cross country! - Page 4
 
 

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cross country!

This is a discussion on cross country! within the Jumping forums, part of the English Riding category

     
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        02-17-2009, 01:46 AM
      #31
    Foal
    MIeventer, great post!

    I event, and my first time out to see if I even WANTED to pursue eventing training I did an unrecognized event. If you're new to eventing, definitely do this first. I did the 12'' class, (which kinnnd of felt like a joke because Lena and I were showing considerably higher at the time- and I was against a bunch of kiddies xD) to see if my horse and I were even compatible for the sport! Luckily we were fine and even won our division, but one of my friends discovered that her horse had a fear of giant rocks on her way into the DRESSAGE ARENA wayy before we even got near the cross country field. The judge had to come out of her car and lead the horse past the rock! Can you imagine if that happened at a recognized event? Actually, it wouldn't happen. The judge would just be like "oops times up to enter the arena, DQ!" Oh, and there's also a pretty big price difference between recognized and unrecognized eventing. In my MD area, unrecognized is around $80, and USEA starts around $175 for BN.

    If you're planning on competing period, find a cross country course to school on before you go out to compete! Nothing prepared me better than going out and messing around on an actual USEA approved course for a day. Even though homemade cross country jumps are cute and fun to school on, they're really not the same thing- unless your barn actually invested the money in a realistic course. You should also know how your horse reacts to water because chances are, you may run into some issues your first time asking your horse to blindly plunge into a scary pond, and this is where your crop comes in handy too! Lena hates water, and one event over the summer the course was on had 2 separate water jumps. The first one, Lena skidded to a stop in front of the bank and I had to kick her before she jumped into it. The second water jump actually had a jump 2 strides before the bank, and once Lena landed she skidded to stop before that pond! Besides that I almost came off, no matter how many times I kicked her she wouldn't stop side stepping around the water, so when I finally remembered that I had been holding a crop the entire time after smacksmacksmack we were off into the water! Moral(s) of the story, always know what your horse is going to do in front of something "scary", and always cary a crop. ;)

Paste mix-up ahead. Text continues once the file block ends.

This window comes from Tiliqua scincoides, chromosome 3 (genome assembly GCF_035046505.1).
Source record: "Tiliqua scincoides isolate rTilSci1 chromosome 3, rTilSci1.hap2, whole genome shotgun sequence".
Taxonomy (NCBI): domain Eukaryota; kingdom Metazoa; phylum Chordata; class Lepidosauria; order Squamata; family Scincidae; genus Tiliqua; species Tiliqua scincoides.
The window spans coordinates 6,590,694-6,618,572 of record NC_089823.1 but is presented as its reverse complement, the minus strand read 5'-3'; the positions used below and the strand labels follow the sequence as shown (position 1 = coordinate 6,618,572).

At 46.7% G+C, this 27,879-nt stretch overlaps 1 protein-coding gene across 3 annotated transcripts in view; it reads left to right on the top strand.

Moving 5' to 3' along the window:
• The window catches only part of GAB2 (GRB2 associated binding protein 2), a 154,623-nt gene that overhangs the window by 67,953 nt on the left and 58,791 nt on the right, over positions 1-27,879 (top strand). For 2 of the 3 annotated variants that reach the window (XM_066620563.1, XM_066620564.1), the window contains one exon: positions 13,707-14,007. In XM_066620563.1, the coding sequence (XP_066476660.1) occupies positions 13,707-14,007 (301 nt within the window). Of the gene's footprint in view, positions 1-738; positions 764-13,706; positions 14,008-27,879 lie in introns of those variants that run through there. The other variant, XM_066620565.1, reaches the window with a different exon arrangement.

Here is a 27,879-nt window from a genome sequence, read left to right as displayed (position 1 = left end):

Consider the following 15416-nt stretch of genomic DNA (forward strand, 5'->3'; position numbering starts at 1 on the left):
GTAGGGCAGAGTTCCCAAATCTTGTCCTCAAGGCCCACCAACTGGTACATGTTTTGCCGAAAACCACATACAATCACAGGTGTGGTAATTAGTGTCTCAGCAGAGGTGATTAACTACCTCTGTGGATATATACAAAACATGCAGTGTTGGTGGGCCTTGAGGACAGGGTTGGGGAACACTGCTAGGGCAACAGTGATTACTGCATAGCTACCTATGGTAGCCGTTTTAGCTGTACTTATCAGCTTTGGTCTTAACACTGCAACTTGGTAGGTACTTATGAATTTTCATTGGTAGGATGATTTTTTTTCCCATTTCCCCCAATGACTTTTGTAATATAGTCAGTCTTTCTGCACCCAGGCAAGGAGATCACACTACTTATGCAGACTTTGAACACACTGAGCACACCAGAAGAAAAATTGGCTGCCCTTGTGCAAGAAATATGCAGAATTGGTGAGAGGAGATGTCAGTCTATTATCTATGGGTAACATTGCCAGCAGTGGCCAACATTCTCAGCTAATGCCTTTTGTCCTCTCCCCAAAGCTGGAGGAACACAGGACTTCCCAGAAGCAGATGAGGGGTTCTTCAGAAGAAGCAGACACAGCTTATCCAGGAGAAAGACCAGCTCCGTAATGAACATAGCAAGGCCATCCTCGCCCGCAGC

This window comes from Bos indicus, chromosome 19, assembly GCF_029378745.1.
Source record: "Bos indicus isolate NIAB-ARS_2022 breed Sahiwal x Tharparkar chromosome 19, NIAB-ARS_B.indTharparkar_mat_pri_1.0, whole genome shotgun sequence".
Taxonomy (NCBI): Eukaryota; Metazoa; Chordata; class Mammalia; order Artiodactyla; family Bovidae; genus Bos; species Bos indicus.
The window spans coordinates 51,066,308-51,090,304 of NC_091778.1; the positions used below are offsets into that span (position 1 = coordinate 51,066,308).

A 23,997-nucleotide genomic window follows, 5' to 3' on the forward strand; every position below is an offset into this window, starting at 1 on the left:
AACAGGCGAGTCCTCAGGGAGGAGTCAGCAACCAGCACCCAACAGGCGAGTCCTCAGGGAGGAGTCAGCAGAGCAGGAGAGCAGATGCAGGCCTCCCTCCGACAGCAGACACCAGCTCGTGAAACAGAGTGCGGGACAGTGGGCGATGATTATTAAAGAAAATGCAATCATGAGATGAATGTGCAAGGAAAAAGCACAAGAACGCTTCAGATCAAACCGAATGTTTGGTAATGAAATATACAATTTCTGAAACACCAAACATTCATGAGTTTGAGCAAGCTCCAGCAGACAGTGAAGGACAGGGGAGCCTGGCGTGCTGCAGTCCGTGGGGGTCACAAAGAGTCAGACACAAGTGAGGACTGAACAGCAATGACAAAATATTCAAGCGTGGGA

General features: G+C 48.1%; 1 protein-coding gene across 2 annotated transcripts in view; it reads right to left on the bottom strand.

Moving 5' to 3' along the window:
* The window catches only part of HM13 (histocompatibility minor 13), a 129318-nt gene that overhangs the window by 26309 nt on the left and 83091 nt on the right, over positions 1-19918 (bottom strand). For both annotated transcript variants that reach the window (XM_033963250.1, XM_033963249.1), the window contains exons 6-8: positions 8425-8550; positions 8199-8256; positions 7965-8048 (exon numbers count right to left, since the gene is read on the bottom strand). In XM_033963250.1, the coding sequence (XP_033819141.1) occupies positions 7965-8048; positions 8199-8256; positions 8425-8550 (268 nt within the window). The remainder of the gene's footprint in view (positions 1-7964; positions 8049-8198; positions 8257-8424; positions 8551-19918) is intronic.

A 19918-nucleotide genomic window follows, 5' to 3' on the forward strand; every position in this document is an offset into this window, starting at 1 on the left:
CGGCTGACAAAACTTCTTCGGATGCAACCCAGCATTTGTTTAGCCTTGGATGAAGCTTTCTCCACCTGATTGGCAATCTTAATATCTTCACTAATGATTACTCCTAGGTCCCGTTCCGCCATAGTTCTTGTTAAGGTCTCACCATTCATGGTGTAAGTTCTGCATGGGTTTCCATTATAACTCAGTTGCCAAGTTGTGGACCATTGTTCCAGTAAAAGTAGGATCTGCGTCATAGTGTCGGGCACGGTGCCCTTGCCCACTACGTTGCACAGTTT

Oh, and unrecognized events go from elementary (12'') to baby beginner novice (2'). I'm not aware of any 2'3 divisions...

    Good luck!
         
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        02-17-2009, 10:59 AM
      #32
    Banned
    Yeah, I was thinking for about a few months I would school on it before I compete! Thank you...
         
        02-17-2009, 10:03 PM
      #33
    Green Broke
    I live in Area V and our schoooling shows go up to Training, beause that was my friends frist training event!
         
        02-17-2009, 10:48 PM
      #34
    Started
    I have to agree 100% with MIEventer. So much of the sport is so hard - and there's a lot different in training an eventer than a jumper or a hunter. My eventer is trained completely different in that I will often drop the reins to the fence and let him learn to navigate the fence himself, learn balance and take off and landing, etc., as opposed to my jumper where I want him to wait for me to tell him where and when and how.

    There's some great articles in Practical Horsemen by Jim Wofford about eventing and how the more we take the decisions away from our horses over the XC fences, and the more they rely on us, the more accidents there will be. And I completely agree. Horses can jump amazing things on their own and like MIEventer said, you need a reliable mount that is a skilled jumper, and you need to be balanced to move with the horse and not interfere. It's VERY different than jumpers or hunters or equitation. (I'm not saying this NEARLY as eloquently or intelligently as Jim W - please look up the article on Equisearch.com - it's a MUST read for any eventers).